Prior to the first flight of the day, the Boeing 737 aircraft cabin was found to contain smoke and fumes. While the crew returned to the crew room, maintenance personnel inspected the aircraft and found that the auxiliary power unit (APU) had malfunctioned. The cabin was cleared of fumes and the aircraft despatched with an unserviceable APU. For a short time after takeoff, some smoke and fumes were observed in the cabin but cleared.
At around 6,000 ft on approach to Sydney, fumes were again detected; most noticeably in the rear of the cabin. A fast approach and normal landing ensued. Cabin staff reported that the smell dissipated when the airconditioning packs were selected to HIGH.
Company maintenance investigation found that the APU malfunction was the result of a cooling fan shaft failure. The failure allowed APU turbine oil to leak from around the shaft seal from where it was sucked into the APU inlet prior to the APU control unit initiating an auto-shutdown. The oil then entered the airconditioning system ducting and later exited into the cabin as fumes and oily smoke during that system's normal operation.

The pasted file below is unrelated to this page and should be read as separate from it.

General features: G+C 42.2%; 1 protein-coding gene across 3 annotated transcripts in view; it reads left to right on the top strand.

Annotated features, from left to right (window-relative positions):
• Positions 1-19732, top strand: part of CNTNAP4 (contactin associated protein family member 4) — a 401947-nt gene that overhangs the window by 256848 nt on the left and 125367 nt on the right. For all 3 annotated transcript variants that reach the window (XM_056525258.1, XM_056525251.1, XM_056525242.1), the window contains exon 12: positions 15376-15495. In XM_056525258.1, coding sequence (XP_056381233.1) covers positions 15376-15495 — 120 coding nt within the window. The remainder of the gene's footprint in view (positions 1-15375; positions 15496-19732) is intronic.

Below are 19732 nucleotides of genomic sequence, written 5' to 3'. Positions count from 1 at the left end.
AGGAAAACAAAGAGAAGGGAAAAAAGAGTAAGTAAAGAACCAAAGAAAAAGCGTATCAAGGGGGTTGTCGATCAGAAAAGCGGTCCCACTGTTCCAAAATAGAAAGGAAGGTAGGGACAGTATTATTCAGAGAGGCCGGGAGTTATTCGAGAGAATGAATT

|Date:||29 May 2001||Investigation status:||Completed|
|Time:||0540 hours EST|
|Release date:||06 February 2002||Occurrence category:||Incident|
|Report status:||Final||Highest injury level:||None|
|Aircraft manufacturer||The Boeing Company|
|Type of operation||Air Transport High Capacity|
|Damage to aircraft||Nil|
|Departure point||Cairns, QLD|
|Role||Class of licence||Hours on type||Hours total|